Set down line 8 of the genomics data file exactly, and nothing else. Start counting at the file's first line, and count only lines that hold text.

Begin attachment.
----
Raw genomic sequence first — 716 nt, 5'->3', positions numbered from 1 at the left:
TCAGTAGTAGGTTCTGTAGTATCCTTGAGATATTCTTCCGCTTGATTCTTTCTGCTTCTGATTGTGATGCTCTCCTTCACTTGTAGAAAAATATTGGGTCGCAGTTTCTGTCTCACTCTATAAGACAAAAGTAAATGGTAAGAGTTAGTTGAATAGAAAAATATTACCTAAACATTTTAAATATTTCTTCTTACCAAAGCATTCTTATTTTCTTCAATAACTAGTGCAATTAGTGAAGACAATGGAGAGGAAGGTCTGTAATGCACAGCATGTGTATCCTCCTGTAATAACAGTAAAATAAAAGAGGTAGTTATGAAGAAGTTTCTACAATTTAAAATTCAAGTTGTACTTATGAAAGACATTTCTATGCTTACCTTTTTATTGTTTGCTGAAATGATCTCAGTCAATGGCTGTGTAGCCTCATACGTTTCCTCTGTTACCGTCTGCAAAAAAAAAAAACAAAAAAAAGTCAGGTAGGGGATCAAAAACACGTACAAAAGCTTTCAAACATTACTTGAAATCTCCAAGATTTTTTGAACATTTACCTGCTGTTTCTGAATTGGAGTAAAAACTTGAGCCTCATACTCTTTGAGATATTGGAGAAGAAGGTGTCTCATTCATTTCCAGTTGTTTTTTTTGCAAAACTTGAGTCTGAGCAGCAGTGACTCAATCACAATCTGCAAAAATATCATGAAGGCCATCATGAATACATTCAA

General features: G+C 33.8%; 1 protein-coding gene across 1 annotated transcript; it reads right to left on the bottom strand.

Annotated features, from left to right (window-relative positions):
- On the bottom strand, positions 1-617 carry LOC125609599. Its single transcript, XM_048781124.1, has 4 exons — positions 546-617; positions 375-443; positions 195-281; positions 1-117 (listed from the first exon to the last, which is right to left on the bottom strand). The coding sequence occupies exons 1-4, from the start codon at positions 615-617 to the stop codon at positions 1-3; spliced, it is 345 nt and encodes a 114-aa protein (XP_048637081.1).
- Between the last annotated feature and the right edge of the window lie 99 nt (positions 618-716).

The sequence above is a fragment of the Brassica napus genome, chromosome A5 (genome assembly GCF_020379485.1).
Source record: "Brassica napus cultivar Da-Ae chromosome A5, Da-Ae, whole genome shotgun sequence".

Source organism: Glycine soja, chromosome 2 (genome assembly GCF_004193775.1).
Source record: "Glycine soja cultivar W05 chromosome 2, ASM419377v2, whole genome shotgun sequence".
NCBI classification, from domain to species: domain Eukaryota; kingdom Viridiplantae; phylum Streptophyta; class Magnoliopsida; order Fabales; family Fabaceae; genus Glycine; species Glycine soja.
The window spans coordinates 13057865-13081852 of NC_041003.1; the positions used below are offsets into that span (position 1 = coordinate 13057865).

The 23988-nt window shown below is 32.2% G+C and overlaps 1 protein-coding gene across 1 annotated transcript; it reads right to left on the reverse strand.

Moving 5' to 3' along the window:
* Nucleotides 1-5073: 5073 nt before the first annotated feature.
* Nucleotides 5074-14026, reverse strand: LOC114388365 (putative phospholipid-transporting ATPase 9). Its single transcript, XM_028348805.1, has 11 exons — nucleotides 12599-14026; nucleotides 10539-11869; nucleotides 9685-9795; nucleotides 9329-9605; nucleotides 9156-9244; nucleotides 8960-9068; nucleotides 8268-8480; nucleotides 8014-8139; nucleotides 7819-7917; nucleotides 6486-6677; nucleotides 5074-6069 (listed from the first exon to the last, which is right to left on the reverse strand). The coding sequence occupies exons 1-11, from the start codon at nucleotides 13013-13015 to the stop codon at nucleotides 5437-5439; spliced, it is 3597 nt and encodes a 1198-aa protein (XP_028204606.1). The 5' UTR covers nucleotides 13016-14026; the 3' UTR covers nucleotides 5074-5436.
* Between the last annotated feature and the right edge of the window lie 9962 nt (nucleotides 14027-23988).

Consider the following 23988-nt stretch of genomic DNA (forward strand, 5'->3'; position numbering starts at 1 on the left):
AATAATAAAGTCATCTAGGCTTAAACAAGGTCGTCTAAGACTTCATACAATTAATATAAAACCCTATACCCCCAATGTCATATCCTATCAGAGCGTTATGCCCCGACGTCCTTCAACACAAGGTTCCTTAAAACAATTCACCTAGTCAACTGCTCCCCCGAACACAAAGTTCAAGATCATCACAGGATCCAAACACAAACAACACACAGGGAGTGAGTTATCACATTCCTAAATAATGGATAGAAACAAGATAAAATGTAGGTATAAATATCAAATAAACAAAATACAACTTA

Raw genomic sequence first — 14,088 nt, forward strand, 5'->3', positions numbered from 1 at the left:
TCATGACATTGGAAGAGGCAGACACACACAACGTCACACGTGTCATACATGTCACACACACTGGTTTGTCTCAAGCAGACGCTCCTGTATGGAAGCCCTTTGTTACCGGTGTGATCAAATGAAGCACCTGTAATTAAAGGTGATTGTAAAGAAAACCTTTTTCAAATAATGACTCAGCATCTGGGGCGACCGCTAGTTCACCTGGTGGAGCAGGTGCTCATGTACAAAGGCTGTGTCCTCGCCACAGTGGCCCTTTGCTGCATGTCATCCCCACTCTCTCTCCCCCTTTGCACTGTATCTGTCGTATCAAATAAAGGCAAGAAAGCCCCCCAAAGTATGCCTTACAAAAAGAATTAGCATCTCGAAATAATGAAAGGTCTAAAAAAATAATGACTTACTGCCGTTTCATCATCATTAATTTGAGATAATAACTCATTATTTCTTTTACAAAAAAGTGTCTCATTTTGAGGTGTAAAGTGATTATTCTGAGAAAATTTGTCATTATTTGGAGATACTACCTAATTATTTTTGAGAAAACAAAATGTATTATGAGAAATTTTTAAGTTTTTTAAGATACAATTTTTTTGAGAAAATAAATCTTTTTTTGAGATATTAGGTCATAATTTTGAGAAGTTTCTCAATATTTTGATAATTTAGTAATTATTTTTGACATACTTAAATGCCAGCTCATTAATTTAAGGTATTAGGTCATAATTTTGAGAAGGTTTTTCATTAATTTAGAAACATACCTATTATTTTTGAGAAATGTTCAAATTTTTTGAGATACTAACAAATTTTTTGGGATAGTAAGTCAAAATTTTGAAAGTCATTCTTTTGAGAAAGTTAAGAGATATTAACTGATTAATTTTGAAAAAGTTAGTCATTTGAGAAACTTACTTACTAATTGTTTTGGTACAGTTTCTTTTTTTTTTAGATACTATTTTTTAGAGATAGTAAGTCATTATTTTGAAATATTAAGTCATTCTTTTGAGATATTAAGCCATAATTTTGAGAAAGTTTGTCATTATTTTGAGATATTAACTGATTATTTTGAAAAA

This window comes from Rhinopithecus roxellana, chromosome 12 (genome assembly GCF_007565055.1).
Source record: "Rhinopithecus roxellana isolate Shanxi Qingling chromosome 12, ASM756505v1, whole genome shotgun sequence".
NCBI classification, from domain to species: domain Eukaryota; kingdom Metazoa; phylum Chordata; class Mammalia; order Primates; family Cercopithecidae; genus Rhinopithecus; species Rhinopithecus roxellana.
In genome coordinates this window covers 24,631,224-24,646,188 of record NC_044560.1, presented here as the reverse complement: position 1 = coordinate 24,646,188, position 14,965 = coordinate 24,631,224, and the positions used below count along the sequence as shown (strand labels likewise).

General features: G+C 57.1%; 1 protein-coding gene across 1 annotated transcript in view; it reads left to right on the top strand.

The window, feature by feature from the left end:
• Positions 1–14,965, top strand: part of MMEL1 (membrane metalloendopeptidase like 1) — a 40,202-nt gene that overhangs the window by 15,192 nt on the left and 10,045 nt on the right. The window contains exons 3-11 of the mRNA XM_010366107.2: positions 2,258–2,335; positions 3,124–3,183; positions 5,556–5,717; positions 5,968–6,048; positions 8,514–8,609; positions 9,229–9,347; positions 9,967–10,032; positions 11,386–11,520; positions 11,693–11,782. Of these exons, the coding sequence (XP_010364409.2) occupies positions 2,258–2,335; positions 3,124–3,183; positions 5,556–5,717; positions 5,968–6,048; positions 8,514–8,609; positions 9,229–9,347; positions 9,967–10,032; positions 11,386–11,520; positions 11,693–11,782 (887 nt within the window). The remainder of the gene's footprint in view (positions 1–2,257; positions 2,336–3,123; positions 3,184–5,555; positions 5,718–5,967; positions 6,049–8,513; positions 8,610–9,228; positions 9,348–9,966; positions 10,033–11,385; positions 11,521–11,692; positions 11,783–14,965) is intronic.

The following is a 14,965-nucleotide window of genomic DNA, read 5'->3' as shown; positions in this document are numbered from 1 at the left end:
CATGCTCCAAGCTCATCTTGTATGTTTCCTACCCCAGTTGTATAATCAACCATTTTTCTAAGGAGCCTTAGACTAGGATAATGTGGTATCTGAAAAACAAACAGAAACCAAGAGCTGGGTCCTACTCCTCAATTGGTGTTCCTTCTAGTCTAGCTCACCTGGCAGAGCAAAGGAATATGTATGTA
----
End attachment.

Source record: "Brassica napus cultivar Da-Ae chromosome A5, Da-Ae, whole genome shotgun sequence".